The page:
Underwater party! Here is “Shark Princess: Shark Party!” written by Nidhi Chanani, with color by Elizabeth Kramer (Viking, 2023, ages 5 and up, 79 pages, $12.99). This fun read for summer has a hardbound cover (perma-bound, as it’s known in the publishing industry — no dust jacket, and sturdy). Kitana and Mack are off on new adventures. Mack is ready for the shark party — playing games, dancing, meeting new sharks and having fun. But Kitana has other plans. So many puns, bright colors, and lots of shark info are wrapped up in this book.

“Enlightened,” written and illustrated by the gifted Sachi Ediriweera, is an outstanding new biography about Buddha. (Atheneum Books for Young Readers/Simon & Schuster, 2023, tentative release date end of September, $13.99 paperback, $22.99 hardcover.) The graphic novel, aimed at young adults (grade 7 and up), truly is a groundbreaking work. The art is done in a two-color palette, and is beautiful. The storyline (lightly fictionalized, but based on historical facts) follows the young Prince Siddhartha from the palace at Kapilavastu, in the plains of central Nepal, to his later years, when he becomes the sage who founds Buddhism. Good resource for anyone who is interested in learning more about Buddhism.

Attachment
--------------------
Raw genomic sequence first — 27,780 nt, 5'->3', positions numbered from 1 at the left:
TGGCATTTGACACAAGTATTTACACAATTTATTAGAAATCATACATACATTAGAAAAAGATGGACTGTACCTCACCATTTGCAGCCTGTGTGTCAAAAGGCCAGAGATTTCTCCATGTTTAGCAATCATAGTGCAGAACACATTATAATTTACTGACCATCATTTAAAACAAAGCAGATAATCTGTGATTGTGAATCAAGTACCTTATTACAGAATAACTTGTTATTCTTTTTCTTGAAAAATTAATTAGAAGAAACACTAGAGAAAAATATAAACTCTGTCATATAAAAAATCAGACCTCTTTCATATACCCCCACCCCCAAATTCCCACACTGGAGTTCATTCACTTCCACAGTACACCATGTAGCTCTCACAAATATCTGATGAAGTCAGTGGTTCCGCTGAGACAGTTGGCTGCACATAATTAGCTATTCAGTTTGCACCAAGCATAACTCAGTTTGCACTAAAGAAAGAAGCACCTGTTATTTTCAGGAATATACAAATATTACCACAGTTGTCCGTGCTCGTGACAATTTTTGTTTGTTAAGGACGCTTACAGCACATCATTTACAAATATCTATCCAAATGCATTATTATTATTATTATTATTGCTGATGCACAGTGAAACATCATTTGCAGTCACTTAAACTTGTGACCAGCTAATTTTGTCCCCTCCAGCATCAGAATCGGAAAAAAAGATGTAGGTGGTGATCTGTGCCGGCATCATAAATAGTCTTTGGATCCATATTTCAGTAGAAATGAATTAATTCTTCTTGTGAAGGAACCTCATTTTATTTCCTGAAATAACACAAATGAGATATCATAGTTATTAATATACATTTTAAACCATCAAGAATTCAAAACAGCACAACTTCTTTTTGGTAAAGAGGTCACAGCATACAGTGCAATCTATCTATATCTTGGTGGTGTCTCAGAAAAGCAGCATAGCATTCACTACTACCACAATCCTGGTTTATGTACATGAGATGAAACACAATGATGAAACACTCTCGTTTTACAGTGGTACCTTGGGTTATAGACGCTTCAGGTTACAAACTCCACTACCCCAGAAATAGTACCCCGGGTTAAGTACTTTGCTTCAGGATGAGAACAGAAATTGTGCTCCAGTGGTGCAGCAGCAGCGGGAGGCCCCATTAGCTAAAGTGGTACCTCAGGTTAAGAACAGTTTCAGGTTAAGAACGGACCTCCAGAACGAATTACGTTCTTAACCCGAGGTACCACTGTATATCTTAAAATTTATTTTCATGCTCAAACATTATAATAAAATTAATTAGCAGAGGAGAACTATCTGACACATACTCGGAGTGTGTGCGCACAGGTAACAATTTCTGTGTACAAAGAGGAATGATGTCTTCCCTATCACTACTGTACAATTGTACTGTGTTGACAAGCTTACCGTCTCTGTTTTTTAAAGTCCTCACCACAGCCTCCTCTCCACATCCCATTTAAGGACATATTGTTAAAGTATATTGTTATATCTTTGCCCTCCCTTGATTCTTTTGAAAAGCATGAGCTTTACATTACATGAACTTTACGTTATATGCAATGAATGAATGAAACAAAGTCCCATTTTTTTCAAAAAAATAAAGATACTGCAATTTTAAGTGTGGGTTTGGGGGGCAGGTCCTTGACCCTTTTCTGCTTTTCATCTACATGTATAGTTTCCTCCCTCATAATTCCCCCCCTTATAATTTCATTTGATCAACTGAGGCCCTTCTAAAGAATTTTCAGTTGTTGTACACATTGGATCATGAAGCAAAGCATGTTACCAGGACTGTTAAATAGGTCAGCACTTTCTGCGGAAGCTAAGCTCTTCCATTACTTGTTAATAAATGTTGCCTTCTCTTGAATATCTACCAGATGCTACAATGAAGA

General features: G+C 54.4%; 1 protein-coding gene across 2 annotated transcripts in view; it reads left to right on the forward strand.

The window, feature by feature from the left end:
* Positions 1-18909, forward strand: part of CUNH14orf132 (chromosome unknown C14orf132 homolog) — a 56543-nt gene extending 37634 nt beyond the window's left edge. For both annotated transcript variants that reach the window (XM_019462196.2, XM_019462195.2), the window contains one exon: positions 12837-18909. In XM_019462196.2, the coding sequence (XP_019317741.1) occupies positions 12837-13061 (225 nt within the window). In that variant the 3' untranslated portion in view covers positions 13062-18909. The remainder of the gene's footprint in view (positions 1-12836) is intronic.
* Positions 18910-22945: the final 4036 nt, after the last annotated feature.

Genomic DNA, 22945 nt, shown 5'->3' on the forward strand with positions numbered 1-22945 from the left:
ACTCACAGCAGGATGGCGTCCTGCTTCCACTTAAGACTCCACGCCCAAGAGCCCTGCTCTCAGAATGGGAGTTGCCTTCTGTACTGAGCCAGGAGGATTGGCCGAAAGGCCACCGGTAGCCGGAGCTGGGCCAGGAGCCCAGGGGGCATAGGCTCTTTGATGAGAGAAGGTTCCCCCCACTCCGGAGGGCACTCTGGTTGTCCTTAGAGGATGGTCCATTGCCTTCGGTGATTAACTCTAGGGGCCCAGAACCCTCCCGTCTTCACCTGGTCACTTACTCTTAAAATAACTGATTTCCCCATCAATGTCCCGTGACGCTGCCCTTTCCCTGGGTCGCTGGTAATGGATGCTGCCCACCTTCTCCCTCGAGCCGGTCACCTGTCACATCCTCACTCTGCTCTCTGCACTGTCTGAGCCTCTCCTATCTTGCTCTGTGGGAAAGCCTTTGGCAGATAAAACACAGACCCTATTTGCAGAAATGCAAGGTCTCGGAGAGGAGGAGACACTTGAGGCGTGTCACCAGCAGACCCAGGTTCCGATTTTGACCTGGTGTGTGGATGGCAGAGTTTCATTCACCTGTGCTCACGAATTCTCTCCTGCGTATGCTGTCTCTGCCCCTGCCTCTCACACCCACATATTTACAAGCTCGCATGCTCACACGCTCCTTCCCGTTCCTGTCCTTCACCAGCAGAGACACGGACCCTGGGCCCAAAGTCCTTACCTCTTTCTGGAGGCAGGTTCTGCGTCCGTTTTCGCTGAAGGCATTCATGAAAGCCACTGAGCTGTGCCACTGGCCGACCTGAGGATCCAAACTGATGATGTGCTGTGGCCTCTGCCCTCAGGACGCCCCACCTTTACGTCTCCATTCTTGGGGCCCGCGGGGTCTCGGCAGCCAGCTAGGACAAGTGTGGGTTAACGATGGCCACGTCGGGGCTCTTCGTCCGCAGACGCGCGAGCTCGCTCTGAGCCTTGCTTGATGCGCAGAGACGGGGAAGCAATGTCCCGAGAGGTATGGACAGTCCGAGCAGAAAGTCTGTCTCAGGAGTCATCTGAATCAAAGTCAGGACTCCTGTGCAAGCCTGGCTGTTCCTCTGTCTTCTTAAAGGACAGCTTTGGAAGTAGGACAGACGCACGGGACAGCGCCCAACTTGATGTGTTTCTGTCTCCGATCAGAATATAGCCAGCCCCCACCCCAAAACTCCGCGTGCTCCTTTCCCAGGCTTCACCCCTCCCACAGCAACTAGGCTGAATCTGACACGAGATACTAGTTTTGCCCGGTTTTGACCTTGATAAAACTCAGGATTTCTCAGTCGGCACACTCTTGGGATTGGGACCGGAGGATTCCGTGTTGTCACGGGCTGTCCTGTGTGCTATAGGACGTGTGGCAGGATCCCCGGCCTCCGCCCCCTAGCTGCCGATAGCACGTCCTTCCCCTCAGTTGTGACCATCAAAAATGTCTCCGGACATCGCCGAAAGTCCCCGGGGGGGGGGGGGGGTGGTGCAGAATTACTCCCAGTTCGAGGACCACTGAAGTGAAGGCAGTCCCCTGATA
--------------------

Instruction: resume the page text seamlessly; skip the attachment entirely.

All for now!


Sunday Book Roundup: Books for Young Adult Readers

July 23rd, 2023

art, downtown Portland, Ore.

(Jamison Park, downtown Portland, Ore. Photo by Rawley; use with permission only, please)

Not writing a review today — I’d like to spend the day reading, instead. How’s that for an idea? I just received four outstanding young adult novels, and yes, I did start reading all four of them at once. I do this all the time and it’s my worst/best habit. I’ll give you the titles and a bit of info for now, in case you’d like to check them out for yourself, a kid or a friend.

Happy Sunday! Happy reading.


I received two novels that are written in free verse. I love this style and how it invites the reader in. Here is the first one:

“The Order of Things,” by Kaija Langley (Nancy Paulsen Books/Penguin Random House, 2023, 269 pages, $17.99). Heartbreaker of a story, with a rhythm all its own. This is the tale of April Janelle Jackson and her best friend and neighbor Zee (Zander, son of Papa Zee), April’s mom and the others in their life. Zee plays violin; April is a drummer; and this, this new school year, they’re starting at different schools. They are A-Z.

The Moment

the elevator doors open on our floor,

the blissful scent of baked

bread and cloves fills the hallway.

Mama bakes all kinds of things,

rolls and loaves, cookies and

croissants, muffins and buns,

making my mouth water each time.

I high-five Zee goodbye for now, slip

into my apartment like a whisper.”

“Aniana Del Mar Jumps In,” by Jasminne Mendez, is the second free verse book, and is great, too. (Dial Books for Young Readers/Penguin Random House, 2023, 374 pages, $18.99.) Aniana lives with her Papi and Mami in the Dominican Republic. Thoughtful, poetic book about living with a chronic, scary disease, and fighting to not give up the things you love.